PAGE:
Recognition of Chyrsobothris thoracica guadeloupensis Descarpentries, 1981 at the species level (Coleoptera: Buprestidae)
Norman E. Woodley
- Evidence is presented that the subspecies Chrysobothris thoracica guadeloupensis Descarpentries, 1981
(Coleoptera: Buprestidae) should be recognized at the species level. Character evidence is provided to separate C.
guadeloupensis, new status, from C. thoracica Fabricius, 1798. Both species are illustrated with habitus photographs
and images of the male genitalia.
New records of biting midges of the genus Culicoides Latreille from Mexico (Diptera: Ceratopogonidae)
M. Rodríguez Castrejón
William L Grogan Jr.
- We provide the first records of six species of biting midges (Diptera: Ceratopogonidae) in the genus
Culicoides Latreille from Mexico: C. baueri Hoffman, C. castillae Fox, C. debilipalpis Lutz, C. iriartei Fox, C. leoni
Barbosa and C. pusilloides Wirth and Blanton. In addition, C. leopoldoi Ortiz is confirmed from Mexico, and new
records are included for 25 other species previously recorded in Mexico: C. arubae Fox and Hoffman, C. blantoni Vargas
and Wirth, C. crepuscularis Malloch, C. daedalus Macfie, C. diabolicus Hoffman, C. foxi Ortiz, C. furens (Poey), C.
gabaldoni Ortiz, C. haematopotus Malloch, C. hylas Macfie, C. insignis Lutz, C. jamaicensis Edwards, C. luteovenus
Root and Hoffman, C. neopulicaris Wirth, C. nigrigenus Wirth and Blanton, C. pampoikilus Macfie, C. panamensis
Barbosa, C. paraensis (Goeldi), C. phlebotomus (Williston), C. poikilonotus Macfie, C. pusillus Lutz, C. stigmalis Wirth,
and all three species in the C. (Monoculicoides) variipennis complex, C. variipennis (Coquillett), C. occidentalis Wirth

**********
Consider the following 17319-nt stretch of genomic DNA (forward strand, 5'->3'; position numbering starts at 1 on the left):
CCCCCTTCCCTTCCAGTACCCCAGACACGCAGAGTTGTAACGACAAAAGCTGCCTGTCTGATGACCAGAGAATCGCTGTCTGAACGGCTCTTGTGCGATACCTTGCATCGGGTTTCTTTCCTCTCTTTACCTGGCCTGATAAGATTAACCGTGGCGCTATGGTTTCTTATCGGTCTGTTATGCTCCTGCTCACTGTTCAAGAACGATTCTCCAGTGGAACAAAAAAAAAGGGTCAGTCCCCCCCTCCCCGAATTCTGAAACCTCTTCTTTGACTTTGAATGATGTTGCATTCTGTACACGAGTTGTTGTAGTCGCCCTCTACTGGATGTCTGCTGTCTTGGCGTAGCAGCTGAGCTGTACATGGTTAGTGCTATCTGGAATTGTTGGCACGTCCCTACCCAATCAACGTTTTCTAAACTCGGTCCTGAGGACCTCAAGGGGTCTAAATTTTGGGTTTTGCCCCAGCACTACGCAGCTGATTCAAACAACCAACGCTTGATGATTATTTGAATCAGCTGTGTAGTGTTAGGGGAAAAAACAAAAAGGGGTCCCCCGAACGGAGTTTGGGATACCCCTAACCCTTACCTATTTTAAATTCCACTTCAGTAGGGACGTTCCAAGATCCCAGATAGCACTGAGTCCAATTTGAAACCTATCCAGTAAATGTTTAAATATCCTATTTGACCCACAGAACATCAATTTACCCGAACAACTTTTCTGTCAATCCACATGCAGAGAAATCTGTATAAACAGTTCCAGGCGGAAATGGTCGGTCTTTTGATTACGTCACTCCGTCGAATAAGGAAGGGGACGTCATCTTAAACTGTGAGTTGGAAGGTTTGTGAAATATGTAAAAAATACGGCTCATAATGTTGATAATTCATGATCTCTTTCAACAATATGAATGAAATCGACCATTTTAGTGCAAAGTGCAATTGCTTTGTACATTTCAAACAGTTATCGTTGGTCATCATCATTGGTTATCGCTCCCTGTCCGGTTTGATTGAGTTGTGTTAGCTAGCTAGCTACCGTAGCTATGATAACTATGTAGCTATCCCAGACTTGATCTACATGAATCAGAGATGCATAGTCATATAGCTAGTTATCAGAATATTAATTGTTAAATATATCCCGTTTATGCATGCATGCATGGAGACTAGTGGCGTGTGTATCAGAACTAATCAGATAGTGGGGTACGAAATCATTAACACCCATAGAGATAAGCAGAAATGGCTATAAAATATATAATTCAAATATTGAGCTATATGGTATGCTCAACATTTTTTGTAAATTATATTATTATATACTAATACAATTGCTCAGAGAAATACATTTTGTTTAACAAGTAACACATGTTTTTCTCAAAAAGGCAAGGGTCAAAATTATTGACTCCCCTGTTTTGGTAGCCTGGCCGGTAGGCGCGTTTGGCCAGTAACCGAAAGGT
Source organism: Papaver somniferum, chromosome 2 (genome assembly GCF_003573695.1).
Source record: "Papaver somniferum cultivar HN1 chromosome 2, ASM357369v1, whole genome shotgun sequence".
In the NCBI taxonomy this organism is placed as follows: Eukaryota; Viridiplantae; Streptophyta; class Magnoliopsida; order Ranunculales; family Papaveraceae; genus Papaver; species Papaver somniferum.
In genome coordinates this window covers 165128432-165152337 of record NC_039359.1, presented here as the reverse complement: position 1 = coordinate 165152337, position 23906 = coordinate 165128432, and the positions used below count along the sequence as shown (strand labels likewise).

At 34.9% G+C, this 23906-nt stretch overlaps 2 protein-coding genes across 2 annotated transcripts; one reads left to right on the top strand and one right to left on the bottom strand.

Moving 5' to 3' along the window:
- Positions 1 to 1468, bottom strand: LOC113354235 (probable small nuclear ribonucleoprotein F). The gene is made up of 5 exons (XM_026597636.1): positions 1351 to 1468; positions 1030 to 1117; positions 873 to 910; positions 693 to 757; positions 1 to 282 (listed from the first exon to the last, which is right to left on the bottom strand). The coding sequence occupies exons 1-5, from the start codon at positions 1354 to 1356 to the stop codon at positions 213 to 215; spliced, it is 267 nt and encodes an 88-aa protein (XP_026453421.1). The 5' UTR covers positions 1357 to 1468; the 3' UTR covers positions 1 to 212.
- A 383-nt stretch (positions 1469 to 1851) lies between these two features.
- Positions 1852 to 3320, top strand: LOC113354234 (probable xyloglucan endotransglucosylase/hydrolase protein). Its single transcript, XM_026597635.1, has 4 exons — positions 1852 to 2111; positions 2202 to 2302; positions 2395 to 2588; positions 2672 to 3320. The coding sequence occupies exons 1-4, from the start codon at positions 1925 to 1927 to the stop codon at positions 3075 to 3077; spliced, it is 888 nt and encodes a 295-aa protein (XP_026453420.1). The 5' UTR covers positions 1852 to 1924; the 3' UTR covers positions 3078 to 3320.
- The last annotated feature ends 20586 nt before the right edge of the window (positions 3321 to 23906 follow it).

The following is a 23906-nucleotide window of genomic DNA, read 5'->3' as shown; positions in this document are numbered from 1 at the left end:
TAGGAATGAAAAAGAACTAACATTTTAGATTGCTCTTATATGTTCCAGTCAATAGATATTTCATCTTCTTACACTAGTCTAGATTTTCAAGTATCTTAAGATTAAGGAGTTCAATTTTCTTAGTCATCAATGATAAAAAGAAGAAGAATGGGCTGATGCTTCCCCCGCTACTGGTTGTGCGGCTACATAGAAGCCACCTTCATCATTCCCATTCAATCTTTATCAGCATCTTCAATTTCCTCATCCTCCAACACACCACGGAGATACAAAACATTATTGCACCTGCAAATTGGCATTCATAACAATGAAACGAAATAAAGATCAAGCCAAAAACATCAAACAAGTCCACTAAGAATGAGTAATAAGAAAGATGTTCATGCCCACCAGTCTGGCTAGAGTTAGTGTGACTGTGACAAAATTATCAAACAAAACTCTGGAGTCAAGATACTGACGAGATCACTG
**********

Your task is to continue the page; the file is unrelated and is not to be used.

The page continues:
and Jones, and C. sonorensis Wirth and Jones.
A summary of the endemic beetle genera of the West Indies (Insecta: Coleoptera); bioindicators of the evolutionary richness of this Neotropical archipelago
Stewart B. Peck
Daniel E. Perez-Gelabert
- The Caribbean Islands (or the West Indies) are recognized as one of the leading global biodiversity hot
spots. This is based on data on species, genus, and family diversity for vascular plants and non-marine vertebrates. This
paper presents data on genus level endemicity for the most speciose (but less well publicised) group of terrestrial
animals: the beetles, with 205 genera (in 25 families) now recognized as being endemic (restricted) to the West Indies.
The predominant families with endemic genera are Cerambycidae (41), Chrysomelidae (28), Curculionidae (26), and
Staphylinidae (25). This high level of beetle generic endemicity can be extrapolated to suggest that a total of about
700 genera of all insects could be endemic to the West Indies. This far surpasses the total of 269 endemic genera of all
plants and non-marine vertebrates, and reinforces the biodiversity richness of the insect fauna of the West Indies.
A new species of Chrysina Kirby (Coleoptera: Scarabaeidae: Rutelinae) from Oaxaca, Mexico
José Monzón Sierra